Alternative Dispute Resolution for Consumer Cases: Are Divergences an Obstacle to Effective Access to Justice?
Traditional court proceedings do not always offer practical and cost-appropriate way of resolving consumer disputes. Some authors consider that, in disputes between consumers and businesses, alternative dispute resolution (ADR) is more effective, faster and cheaper. Insofar, consumer ADR (CADR) is seen as a useful instrument that helps consumers realize their right of access to justice. It is argued that the CADR is a flexible and faster method of enforcement of consumers’ rights, and that CADR systems provide valuable information on the needs of applicants, while preserving confidentiality and increasing consumer satisfaction. However, while praised in theory, the CADR in real life has not reached the desired levels. It seems that both sides, businesses and consumers, lack awareness of ADR schemes and their benefits. In this paper we analyze the concept of CADR through compensatory collective redress, and explore whether current legal initiatives of the European Union (EU) are ultimately contributing to increasing consumer confidence in the internal market of the EU Member States. Special attention is paid to different barriers for the development of various ADR schemes. They are reflected not only in different ADR schemes, but also in the evaluation methods used to measure efficiency of the use of the (C)ADR. The EU Directive on Consumer ADR and Regulation on Online Dispute Resolution (ODR) have attempted to set flexible rules that would assure quality of dispute resolution between entities in the EU. However, the EU initiatives so far leave many questions unanswered, in particulars the questions about supervision and financing of consumer ADR schemes, as well as the issues regarding purely internal harmonization of CADR practices. An example for considerable divergences are CADR proceedings in the neighboring Western Balkan states, such as Slovenia and Croatia.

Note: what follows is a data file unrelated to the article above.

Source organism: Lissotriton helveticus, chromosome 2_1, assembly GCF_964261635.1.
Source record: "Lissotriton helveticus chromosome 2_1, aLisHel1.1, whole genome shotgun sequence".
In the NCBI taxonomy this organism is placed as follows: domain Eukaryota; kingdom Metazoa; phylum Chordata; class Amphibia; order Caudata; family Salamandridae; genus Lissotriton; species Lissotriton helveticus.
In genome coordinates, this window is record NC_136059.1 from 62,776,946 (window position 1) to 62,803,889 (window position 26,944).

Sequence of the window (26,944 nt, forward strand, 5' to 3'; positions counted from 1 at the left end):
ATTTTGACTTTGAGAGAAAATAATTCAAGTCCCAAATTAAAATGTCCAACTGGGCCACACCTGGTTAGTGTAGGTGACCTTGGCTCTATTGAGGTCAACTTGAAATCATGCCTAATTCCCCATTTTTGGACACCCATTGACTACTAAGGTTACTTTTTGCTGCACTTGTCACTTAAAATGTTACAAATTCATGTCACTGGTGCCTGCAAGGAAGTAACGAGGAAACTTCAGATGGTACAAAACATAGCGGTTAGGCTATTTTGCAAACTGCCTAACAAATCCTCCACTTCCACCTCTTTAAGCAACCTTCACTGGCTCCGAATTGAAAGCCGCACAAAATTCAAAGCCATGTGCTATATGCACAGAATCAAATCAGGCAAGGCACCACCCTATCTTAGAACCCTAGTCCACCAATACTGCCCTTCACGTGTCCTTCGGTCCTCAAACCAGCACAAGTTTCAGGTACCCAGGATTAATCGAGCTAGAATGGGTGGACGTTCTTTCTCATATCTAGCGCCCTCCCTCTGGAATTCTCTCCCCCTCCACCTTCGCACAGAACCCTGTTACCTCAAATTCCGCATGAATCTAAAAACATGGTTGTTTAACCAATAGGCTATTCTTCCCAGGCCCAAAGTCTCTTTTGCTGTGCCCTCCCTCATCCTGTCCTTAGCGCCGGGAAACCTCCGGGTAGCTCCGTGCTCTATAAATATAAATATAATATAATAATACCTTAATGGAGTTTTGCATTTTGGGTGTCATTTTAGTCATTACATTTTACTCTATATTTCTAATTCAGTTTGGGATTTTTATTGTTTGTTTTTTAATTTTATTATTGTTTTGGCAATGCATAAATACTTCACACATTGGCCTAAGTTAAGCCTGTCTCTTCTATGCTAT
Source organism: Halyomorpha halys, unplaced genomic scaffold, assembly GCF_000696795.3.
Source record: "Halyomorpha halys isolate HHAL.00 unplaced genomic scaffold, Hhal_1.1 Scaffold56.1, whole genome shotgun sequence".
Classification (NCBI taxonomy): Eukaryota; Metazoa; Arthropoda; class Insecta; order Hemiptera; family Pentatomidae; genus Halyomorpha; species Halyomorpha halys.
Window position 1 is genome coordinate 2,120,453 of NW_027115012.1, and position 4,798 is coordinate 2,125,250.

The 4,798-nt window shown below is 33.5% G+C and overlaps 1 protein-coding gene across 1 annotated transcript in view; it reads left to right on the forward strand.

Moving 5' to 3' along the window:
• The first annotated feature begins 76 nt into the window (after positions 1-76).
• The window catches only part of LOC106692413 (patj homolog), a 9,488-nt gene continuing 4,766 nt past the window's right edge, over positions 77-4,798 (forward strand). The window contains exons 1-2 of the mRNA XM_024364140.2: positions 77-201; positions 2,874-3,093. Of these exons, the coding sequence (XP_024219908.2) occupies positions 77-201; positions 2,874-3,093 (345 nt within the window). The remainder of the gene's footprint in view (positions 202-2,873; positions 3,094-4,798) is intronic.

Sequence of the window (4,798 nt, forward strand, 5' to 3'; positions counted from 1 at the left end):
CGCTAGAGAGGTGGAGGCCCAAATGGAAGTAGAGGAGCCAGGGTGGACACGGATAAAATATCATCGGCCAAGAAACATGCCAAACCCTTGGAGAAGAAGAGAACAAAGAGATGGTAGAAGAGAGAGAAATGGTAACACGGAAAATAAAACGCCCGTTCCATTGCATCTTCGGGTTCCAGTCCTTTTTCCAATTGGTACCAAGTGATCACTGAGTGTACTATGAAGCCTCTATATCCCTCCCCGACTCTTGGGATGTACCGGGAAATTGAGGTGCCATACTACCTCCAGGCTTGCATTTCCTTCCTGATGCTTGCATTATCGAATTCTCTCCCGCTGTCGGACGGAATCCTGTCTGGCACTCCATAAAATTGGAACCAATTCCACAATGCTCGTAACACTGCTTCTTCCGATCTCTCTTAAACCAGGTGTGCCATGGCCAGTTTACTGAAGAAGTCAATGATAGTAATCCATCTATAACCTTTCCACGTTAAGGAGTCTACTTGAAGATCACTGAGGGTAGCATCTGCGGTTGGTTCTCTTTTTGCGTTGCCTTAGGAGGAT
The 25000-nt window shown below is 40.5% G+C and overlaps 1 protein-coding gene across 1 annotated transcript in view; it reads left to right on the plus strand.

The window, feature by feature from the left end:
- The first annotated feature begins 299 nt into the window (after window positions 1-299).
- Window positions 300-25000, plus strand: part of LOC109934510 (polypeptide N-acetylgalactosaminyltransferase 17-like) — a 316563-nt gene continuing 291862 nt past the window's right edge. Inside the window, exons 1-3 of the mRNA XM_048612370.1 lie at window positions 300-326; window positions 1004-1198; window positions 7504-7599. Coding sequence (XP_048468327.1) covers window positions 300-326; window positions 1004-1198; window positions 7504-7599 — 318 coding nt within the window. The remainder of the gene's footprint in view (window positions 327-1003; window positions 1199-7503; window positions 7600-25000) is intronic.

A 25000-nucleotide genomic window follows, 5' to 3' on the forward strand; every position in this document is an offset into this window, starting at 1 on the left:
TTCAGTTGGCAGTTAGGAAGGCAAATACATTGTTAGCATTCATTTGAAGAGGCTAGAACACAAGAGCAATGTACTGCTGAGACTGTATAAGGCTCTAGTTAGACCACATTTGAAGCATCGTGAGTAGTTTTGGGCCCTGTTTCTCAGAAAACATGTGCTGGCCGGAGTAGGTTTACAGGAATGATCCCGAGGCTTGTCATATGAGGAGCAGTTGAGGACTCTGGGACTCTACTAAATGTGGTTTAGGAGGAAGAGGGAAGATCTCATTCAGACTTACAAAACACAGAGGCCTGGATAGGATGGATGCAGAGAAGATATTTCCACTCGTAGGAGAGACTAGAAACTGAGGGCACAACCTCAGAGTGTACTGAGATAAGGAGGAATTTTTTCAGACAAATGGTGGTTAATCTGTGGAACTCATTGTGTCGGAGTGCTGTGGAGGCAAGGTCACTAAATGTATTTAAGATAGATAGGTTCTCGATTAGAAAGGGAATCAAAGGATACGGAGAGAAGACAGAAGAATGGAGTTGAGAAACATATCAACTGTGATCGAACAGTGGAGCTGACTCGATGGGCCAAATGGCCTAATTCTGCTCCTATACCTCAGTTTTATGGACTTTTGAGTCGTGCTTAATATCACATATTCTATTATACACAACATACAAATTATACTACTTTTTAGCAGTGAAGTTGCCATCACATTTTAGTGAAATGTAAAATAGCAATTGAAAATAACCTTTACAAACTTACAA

Only papers not published or submitted for publication elsewhere, will be considered. The author(s) is/are also responsible for any violations of the copyright regulations.